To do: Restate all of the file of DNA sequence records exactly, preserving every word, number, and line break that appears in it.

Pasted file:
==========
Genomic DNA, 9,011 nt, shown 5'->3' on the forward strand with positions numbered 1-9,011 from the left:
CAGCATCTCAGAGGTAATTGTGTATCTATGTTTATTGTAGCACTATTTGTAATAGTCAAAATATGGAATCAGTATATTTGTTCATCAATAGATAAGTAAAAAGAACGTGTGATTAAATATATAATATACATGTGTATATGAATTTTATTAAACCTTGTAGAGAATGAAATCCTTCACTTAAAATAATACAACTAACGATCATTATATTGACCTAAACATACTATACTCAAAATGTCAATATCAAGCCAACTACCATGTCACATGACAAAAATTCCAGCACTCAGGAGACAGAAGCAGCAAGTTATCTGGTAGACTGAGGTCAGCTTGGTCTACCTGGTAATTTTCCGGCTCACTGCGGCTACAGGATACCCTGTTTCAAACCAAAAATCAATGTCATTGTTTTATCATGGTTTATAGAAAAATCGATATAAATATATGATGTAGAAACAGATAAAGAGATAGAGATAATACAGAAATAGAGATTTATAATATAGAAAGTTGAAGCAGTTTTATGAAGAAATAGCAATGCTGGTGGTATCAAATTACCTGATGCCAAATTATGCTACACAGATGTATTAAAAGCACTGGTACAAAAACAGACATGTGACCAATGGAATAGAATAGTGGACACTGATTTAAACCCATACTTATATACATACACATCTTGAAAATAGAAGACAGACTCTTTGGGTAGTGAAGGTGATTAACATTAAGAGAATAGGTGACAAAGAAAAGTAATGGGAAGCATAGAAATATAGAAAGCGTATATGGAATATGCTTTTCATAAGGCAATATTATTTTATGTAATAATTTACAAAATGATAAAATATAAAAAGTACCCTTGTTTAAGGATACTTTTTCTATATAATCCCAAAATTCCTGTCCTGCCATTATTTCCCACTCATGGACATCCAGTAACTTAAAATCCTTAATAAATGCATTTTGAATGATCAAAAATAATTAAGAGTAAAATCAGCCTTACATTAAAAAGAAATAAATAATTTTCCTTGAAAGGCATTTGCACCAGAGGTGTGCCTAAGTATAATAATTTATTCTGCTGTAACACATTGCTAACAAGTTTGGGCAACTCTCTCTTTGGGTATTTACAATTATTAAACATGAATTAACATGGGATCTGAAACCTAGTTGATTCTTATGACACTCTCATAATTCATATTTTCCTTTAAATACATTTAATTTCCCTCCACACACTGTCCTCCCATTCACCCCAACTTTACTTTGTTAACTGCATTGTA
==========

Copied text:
Genomic DNA, 9,011 nt, shown 5'->3' on the forward strand with positions numbered 1-9,011 from the left:
CAGCATCTCAGAGGTAATTGTGTATCTATGTTTATTGTAGCACTATTTGTAATAGTCAAAATATGGAATCAGTATATTTGTTCATCAATAGATAAGTAAAAAGAACGTGTGATTAAATATATAATATACATGTGTATATGAATTTTATTAAACCTTGTAGAGAATGAAATCCTTCACTTAAAATAATACAACTAACGATCATTATATTGACCTAAACATACTATACTCAAAATGTCAATATCAAGCCAACTACCATGTCACATGACAAAAATTCCAGCACTCAGGAGACAGAAGCAGCAAGTTATCTGGTAGACTGAGGTCAGCTTGGTCTACCTGGTAATTTTCCGGCTCACTGCGGCTACAGGATACCCTGTTTCAAACCAAAAATCAATGTCATTGTTTTATCATGGTTTATAGAAAAATCGATATAAATATATGATGTAGAAACAGATAAAGAGATAGAGATAATACAGAAATAGAGATTTATAATATAGAAAGTTGAAGCAGTTTTATGAAGAAATAGCAATGCTGGTGGTATCAAATTACCTGATGCCAAATTATGCTACACAGATGTATTAAAAGCACTGGTACAAAAACAGACATGTGACCAATGGAATAGAATAGTGGACACTGATTTAAACCCATACTTATATACATACACATCTTGAAAATAGAAGACAGACTCTTTGGGTAGTGAAGGTGATTAACATTAAGAGAATAGGTGACAAAGAAAAGTAATGGGAAGCATAGAAATATAGAAAGCGTATATGGAATATGCTTTTCATAAGGCAATATTATTTTATGTAATAATTTACAAAATGATAAAATATAAAAAGTACCCTTGTTTAAGGATACTTTTTCTATATAATCCCAAAATTCCTGTCCTGCCATTATTTCCCACTCATGGACATCCAGTAACTTAAAATCCTTAATAAATGCATTTTGAATGATCAAAAATAATTAAGAGTAAAATCAGCCTTACATTAAAAAGAAATAAATAATTTTCCTTGAAAGGCATTTGCACCAGAGGTGTGCCTAAGTATAATAATTTATTCTGCTGTAACACATTGCTAACAAGTTTGGGCAACTCTCTCTTTGGGTATTTACAATTATTAAACATGAATTAACATGGGATCTGAAACCTAGTTGATTCTTATGACACTCTCATAATTCATATTTTCCTTTAAATACATTTAATTTCCCTCCACACACTGTCCTCCCATTCACCCCAACTTTACTTTGTTAACTGCATTGTA